- Category: Edward John Eyre - Vol 1 - Ch 11
- Written by Edward John Eyre
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November 9. — Upon mustering the horses this morning I found they were looking so exhausted and jaded after the hard toil they had gone through in the last three days, that I could not venture to put them to work again to-day. I was consequently obliged to remain in camp, to rest both them and the men, all of whom were much fatigued. The well in the sand was even salter to-day than we had found it yesterday, and was quite unserviceable; the men had sunk the hole rather too deep, that they might get the water in greater abundance; but when the tide rose it flowed in under the sand and spoiled the whole. As the water, even at the best, had been so salt that we could not use it ourselves, and as it was far from being wholesome for the horses, I did not think it worth while to give the men the fatigue of digging another hole. I therefore put both horses and men upon a limited allowance, and got a cask containing sixty gallons from the cutter for our day’s supply. I also took the opportunity of again lightening our loads by sending on board some more of the baggage and the light cart. This, by decreasing the number of our teams, would, I thought, enable me to change the horses occasionally in the others, and give me an extra man to assist in clearing a road through the scrub, Having completed my arrangements, I sent on the Waterwitch to the north-east part of Denial Bay, to land water there, as I did not expect to get any until our arrival at Point Peter. Mr. Scott accompanied the cutter, having expressed a wish to take a trip in her for a few days.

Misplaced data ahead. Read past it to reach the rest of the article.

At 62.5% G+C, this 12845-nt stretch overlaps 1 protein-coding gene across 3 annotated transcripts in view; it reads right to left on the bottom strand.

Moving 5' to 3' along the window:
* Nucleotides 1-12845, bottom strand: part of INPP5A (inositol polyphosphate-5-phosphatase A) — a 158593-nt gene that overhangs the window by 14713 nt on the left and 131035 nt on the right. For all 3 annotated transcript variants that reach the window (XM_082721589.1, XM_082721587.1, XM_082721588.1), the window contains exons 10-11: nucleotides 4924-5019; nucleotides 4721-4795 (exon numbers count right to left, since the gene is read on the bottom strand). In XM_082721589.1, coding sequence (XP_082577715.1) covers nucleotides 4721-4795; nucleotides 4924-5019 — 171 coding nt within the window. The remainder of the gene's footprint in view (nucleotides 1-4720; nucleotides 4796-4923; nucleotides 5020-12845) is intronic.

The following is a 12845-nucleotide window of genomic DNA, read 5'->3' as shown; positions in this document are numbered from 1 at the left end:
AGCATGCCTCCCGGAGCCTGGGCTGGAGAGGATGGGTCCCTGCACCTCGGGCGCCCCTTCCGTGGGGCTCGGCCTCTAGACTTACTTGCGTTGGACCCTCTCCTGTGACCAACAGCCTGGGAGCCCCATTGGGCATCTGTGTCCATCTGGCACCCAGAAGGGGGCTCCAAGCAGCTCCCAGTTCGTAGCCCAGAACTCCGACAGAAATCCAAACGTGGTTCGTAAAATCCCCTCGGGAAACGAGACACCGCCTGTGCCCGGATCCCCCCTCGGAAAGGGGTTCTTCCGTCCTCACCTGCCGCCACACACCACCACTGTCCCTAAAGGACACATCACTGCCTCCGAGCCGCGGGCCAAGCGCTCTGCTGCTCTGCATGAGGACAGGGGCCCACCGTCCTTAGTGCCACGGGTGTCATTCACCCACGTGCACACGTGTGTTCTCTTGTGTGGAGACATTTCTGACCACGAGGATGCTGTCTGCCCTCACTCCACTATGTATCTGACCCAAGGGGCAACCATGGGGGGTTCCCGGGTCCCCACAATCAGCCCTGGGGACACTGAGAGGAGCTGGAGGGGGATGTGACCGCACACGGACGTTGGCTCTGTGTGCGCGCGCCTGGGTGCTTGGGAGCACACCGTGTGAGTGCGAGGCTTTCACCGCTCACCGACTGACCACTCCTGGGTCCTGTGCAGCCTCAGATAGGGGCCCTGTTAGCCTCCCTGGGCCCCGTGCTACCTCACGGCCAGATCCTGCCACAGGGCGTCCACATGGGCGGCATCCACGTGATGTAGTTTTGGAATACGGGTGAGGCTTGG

During the forenoon we were visited by a party of natives, who came to get water at the hole in the sand. They were not much alarmed, and soon became very friendly, remaining near us all night; from them I learned that there was no water inland, and none along the coast for two days’ journey, after which we should come to plenty, at a place called by them “Beelimah Gaip-pe;.” Their language was nearly the same as that of Port Lincoln, intermixed with a few words in use at King George’s Sound, and I now regretted greatly that I had not the Western Australian native with me.
I found a most singular custom prevailing among the natives of this part of the country, which I had never found to exist anywhere else (except at Port Lincoln), and the origin of which it would be most difficult to account for. In various parts of Australia some of the tribes practise the rite of circumcision, whilst others do not; but in the Port Lincoln peninsula, and along the coast to the westward, the natives not only are circumcised, but have in addition another most extraordinary ceremonial. [Note 24: Finditus usque ad urethram a parte infera penis.] Among the party of natives at the camp I examined many, and all had been operated upon. The ceremony with them seemed to have taken place between the ages of twelve and fourteen years, for several of the boys of that age had recently undergone the operation, the wounds being still fresh and inflamed. This extraordinary and inexplicable custom must have a great tendency to prevent the rapid increase of the population; and its adoption may perhaps be a wise ordination of Providence, for that purpose, in a country of so desert and arid a character as that which these people occupy.